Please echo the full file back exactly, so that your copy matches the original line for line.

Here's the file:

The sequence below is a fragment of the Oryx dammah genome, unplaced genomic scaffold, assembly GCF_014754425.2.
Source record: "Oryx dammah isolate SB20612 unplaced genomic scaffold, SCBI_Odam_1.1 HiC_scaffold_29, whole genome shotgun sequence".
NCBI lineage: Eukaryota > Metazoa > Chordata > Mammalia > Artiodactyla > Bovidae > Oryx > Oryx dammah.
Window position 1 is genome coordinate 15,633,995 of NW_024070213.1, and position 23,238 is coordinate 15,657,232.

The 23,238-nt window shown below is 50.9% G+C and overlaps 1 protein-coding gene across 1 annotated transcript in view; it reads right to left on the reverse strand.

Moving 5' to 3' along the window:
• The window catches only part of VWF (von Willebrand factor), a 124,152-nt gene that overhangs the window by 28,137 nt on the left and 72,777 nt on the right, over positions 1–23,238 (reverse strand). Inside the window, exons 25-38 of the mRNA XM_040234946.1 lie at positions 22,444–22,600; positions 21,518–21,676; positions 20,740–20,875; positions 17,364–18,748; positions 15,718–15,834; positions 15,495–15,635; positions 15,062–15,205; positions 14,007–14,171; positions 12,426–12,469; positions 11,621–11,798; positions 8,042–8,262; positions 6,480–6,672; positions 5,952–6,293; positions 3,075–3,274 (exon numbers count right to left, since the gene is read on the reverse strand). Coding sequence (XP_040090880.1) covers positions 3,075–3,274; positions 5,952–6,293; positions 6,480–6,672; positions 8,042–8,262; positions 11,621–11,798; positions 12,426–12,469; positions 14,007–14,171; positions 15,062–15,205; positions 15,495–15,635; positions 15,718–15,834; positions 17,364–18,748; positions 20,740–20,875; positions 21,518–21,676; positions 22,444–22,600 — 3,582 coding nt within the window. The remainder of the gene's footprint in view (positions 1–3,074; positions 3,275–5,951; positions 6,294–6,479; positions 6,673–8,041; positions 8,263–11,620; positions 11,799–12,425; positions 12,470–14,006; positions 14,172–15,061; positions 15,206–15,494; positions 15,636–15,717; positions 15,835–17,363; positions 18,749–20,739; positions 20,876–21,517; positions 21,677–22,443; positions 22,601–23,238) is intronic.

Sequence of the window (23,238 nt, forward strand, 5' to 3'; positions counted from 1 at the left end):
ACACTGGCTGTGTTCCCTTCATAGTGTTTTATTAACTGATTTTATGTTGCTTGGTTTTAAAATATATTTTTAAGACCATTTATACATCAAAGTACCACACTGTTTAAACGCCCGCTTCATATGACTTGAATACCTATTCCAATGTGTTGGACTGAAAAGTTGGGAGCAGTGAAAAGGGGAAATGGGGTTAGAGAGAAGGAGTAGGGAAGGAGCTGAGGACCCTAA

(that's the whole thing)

The sequence below is a fragment of the Oryx dammah genome, unplaced genomic scaffold, assembly GCF_014754425.2.
Source record: "Oryx dammah isolate SB20612 unplaced genomic scaffold, SCBI_Odam_1.1 HiC_scaffold_29, whole genome shotgun sequence".
NCBI lineage: Eukaryota > Metazoa > Chordata > Mammalia > Artiodactyla > Bovidae > Oryx > Oryx dammah.
Window position 1 is genome coordinate 15,633,995 of NW_024070213.1, and position 23,238 is coordinate 15,657,232.

The 23,238-nt window shown below is 50.9% G+C and overlaps 1 protein-coding gene across 1 annotated transcript in view; it reads right to left on the reverse strand.

Moving 5' to 3' along the window:
• The window catches only part of VWF (von Willebrand factor), a 124,152-nt gene that overhangs the window by 28,137 nt on the left and 72,777 nt on the right, over positions 1–23,238 (reverse strand). Inside the window, exons 25-38 of the mRNA XM_040234946.1 lie at positions 22,444–22,600; positions 21,518–21,676; positions 20,740–20,875; positions 17,364–18,748; positions 15,718–15,834; positions 15,495–15,635; positions 15,062–15,205; positions 14,007–14,171; positions 12,426–12,469; positions 11,621–11,798; positions 8,042–8,262; positions 6,480–6,672; positions 5,952–6,293; positions 3,075–3,274 (exon numbers count right to left, since the gene is read on the reverse strand). Coding sequence (XP_040090880.1) covers positions 3,075–3,274; positions 5,952–6,293; positions 6,480–6,672; positions 8,042–8,262; positions 11,621–11,798; positions 12,426–12,469; positions 14,007–14,171; positions 15,062–15,205; positions 15,495–15,635; positions 15,718–15,834; positions 17,364–18,748; positions 20,740–20,875; positions 21,518–21,676; positions 22,444–22,600 — 3,582 coding nt within the window. The remainder of the gene's footprint in view (positions 1–3,074; positions 3,275–5,951; positions 6,294–6,479; positions 6,673–8,041; positions 8,263–11,620; positions 11,799–12,425; positions 12,470–14,006; positions 14,172–15,061; positions 15,206–15,494; positions 15,636–15,717; positions 15,835–17,363; positions 18,749–20,739; positions 20,876–21,517; positions 21,677–22,443; positions 22,601–23,238) is intronic.

Sequence of the window (23,238 nt, forward strand, 5' to 3'; positions counted from 1 at the left end):
ACACTGGCTGTGTTCCCTTCATAGTGTTTTATTAACTGATTTTATGTTGCTTGGTTTTAAAATATATTTTTAAGACCATTTATACATCAAAGTACCACACTGTTTAAACGCCCGCTTCATATGACTTGAATACCTATTCCAATGTGTTGGACTGAAAAGTTGGGAGCAGTGAAAAGGGGAAATGGGGTTAGAGAGAAGGAGTAGGGAAGGAGCTGAGGACCCTAA